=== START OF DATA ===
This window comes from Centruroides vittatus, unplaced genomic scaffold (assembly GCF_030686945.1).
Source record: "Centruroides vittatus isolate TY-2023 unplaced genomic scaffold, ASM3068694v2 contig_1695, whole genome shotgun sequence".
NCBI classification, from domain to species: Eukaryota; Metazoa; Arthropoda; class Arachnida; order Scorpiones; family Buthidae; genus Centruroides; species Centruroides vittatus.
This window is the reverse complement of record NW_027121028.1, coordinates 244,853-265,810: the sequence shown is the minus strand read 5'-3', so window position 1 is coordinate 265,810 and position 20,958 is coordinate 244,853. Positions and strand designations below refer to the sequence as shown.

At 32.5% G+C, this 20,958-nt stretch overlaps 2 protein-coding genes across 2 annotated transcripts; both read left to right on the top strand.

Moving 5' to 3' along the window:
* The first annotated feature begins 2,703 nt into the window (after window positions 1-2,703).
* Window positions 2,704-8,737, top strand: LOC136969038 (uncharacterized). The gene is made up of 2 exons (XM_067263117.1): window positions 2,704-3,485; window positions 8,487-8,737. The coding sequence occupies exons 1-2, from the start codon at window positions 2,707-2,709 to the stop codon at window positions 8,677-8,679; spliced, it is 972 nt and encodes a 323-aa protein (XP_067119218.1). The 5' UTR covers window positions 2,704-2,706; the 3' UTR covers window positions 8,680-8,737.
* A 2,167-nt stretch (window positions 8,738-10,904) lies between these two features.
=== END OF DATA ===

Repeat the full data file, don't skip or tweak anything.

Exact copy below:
This window comes from Centruroides vittatus, unplaced genomic scaffold (assembly GCF_030686945.1).
Source record: "Centruroides vittatus isolate TY-2023 unplaced genomic scaffold, ASM3068694v2 contig_1695, whole genome shotgun sequence".
NCBI classification, from domain to species: Eukaryota; Metazoa; Arthropoda; class Arachnida; order Scorpiones; family Buthidae; genus Centruroides; species Centruroides vittatus.
This window is the reverse complement of record NW_027121028.1, coordinates 244,853-265,810: the sequence shown is the minus strand read 5'-3', so window position 1 is coordinate 265,810 and position 20,958 is coordinate 244,853. Positions and strand designations below refer to the sequence as shown.

At 32.5% G+C, this 20,958-nt stretch overlaps 2 protein-coding genes across 2 annotated transcripts; both read left to right on the top strand.

Moving 5' to 3' along the window:
* The first annotated feature begins 2,703 nt into the window (after window positions 1-2,703).
* Window positions 2,704-8,737, top strand: LOC136969038 (uncharacterized). The gene is made up of 2 exons (XM_067263117.1): window positions 2,704-3,485; window positions 8,487-8,737. The coding sequence occupies exons 1-2, from the start codon at window positions 2,707-2,709 to the stop codon at window positions 8,677-8,679; spliced, it is 972 nt and encodes a 323-aa protein (XP_067119218.1). The 5' UTR covers window positions 2,704-2,706; the 3' UTR covers window positions 8,680-8,737.
* A 2,167-nt stretch (window positions 8,738-10,904) lies between these two features.